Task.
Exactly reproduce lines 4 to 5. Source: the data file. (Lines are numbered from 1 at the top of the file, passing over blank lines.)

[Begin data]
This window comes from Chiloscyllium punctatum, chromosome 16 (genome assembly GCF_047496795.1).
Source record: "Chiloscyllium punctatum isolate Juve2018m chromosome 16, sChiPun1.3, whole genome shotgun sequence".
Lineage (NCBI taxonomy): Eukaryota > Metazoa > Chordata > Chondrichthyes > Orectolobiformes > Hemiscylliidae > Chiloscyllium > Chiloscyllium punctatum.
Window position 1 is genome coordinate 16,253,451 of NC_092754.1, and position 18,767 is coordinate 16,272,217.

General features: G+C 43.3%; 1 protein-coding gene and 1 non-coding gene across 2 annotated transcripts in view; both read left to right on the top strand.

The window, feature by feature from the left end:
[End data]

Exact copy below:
Window position 1 is genome coordinate 16,253,451 of NC_092754.1, and position 18,767 is coordinate 16,272,217.

General features: G+C 43.3%; 1 protein-coding gene and 1 non-coding gene across 2 annotated transcripts in view; both read left to right on the top strand.